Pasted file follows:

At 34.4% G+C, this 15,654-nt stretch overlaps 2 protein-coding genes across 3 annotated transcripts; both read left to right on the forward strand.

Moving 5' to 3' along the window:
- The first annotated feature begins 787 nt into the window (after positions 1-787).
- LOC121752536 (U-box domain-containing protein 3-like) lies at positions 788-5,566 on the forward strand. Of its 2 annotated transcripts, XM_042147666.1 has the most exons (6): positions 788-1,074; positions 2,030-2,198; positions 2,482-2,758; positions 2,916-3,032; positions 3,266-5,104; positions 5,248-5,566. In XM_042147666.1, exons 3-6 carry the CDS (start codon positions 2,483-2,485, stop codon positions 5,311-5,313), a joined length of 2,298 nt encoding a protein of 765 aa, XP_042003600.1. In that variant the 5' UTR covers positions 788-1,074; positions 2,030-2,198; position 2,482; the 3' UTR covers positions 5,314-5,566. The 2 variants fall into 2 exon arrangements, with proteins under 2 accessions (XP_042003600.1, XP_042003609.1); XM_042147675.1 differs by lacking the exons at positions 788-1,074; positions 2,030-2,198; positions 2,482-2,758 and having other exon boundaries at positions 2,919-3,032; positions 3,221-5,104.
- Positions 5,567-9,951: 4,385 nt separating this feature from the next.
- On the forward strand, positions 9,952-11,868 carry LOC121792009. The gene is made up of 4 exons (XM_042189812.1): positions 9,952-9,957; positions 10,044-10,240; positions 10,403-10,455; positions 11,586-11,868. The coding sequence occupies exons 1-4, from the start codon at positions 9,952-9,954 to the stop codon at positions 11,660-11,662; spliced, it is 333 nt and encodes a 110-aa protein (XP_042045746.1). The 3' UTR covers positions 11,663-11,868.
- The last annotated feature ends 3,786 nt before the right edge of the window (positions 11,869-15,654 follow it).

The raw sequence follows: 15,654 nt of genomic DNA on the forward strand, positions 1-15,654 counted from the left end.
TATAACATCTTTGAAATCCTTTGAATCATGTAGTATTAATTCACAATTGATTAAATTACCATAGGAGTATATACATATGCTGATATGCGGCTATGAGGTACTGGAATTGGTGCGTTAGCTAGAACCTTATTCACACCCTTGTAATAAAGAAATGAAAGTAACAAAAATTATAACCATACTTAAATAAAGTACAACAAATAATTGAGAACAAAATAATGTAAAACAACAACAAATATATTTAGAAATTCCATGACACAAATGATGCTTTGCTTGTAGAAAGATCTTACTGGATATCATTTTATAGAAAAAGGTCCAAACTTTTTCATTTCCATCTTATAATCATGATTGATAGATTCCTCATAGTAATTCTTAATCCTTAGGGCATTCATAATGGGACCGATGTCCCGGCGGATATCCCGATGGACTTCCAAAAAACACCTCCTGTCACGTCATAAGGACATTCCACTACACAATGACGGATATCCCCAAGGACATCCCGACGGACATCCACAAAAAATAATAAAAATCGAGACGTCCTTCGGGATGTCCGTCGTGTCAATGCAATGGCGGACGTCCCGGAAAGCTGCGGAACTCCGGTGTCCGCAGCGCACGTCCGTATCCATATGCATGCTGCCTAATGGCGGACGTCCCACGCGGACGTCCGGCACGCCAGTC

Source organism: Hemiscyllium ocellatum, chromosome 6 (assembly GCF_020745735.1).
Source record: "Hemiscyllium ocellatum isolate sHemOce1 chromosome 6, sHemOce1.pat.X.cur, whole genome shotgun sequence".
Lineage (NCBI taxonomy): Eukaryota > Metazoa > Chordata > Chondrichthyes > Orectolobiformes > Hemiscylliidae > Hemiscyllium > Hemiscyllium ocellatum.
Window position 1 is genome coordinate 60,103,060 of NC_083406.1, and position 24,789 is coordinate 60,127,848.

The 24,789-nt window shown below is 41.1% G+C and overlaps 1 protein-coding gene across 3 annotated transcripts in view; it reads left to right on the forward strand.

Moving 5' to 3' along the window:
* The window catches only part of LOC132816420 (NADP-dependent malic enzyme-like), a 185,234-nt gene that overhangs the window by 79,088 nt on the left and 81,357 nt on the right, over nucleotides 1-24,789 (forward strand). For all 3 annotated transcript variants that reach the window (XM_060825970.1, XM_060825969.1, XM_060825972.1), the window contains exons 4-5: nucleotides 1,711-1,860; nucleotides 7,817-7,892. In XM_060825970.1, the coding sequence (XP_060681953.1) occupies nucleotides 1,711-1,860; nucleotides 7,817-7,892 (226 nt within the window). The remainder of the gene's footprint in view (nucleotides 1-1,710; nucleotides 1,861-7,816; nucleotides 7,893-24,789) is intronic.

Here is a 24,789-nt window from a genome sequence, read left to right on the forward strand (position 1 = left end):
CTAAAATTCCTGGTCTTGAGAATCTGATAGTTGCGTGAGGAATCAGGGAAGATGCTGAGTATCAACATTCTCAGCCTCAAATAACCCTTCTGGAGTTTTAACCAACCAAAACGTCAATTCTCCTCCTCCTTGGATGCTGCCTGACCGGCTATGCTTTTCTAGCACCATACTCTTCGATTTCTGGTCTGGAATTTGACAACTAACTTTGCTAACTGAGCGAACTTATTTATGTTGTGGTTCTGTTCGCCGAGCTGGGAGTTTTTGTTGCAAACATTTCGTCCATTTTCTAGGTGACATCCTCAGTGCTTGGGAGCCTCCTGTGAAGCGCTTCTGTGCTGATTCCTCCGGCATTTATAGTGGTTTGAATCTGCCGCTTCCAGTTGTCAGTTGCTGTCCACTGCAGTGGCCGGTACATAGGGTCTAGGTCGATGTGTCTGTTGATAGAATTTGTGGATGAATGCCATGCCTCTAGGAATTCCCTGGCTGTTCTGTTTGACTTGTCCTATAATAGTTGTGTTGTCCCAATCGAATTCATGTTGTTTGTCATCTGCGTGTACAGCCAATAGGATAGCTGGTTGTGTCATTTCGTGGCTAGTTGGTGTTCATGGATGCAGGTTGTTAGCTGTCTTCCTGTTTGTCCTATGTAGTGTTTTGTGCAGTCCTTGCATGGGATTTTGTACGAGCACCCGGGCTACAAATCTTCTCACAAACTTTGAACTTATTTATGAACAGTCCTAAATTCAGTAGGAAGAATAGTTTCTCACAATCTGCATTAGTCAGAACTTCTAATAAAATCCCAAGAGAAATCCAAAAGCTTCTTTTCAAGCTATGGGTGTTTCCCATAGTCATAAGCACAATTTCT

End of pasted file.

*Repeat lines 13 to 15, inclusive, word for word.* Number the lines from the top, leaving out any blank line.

Window position 1 is genome coordinate 60,103,060 of NC_083406.1, and position 24,789 is coordinate 60,127,848.

The 24,789-nt window shown below is 41.1% G+C and overlaps 1 protein-coding gene across 3 annotated transcripts in view; it reads left to right on the forward strand.

Moving 5' to 3' along the window: